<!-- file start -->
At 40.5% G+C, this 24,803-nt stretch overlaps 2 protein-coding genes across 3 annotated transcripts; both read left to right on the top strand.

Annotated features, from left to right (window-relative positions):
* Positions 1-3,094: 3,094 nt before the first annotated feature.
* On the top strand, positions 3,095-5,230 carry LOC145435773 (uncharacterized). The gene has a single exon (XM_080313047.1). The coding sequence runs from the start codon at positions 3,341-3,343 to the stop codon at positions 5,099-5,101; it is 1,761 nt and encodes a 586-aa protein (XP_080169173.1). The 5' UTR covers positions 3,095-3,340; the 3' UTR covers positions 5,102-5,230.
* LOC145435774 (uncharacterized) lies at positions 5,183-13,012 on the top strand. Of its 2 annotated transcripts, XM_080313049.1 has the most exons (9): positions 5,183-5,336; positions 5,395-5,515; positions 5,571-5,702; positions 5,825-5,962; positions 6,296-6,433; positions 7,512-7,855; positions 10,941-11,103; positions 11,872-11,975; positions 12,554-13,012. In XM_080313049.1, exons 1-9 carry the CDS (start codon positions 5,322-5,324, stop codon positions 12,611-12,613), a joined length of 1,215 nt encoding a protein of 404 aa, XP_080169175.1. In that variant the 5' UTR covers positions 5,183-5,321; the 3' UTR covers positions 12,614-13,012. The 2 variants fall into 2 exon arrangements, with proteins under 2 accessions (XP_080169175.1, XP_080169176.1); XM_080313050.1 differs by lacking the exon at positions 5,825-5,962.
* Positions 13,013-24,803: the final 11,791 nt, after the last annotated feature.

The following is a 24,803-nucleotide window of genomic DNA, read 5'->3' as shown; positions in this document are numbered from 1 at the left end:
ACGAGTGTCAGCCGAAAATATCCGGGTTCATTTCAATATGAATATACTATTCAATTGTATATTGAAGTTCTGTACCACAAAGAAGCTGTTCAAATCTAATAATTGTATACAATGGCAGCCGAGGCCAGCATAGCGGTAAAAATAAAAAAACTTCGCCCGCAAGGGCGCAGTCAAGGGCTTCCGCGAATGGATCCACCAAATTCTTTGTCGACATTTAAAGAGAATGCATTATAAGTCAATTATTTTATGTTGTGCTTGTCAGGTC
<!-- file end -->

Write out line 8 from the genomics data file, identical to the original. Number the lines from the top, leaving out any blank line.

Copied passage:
ACGAGTGTCAGCCGAAAATATCCGGGTTCATTTCAATATGAATATACTATTCAATTGTATATTGAAGTTCTGTACCACAAAGAAGCTGTTCAAATCTAATAATTGTATACAATGGCAGCCGAGGCCAGCATAGCGGTAAAAATAAAAAAACTTCGCCCGCAAGGGCGCAGTCAAGGGCTTCCGCGAATGGATCCACCAAATTCTTTGTCGACATTTAAAGAGAATGCATTATAAGTCAATTATTTTATGTTGTGCTTGTCAGGTC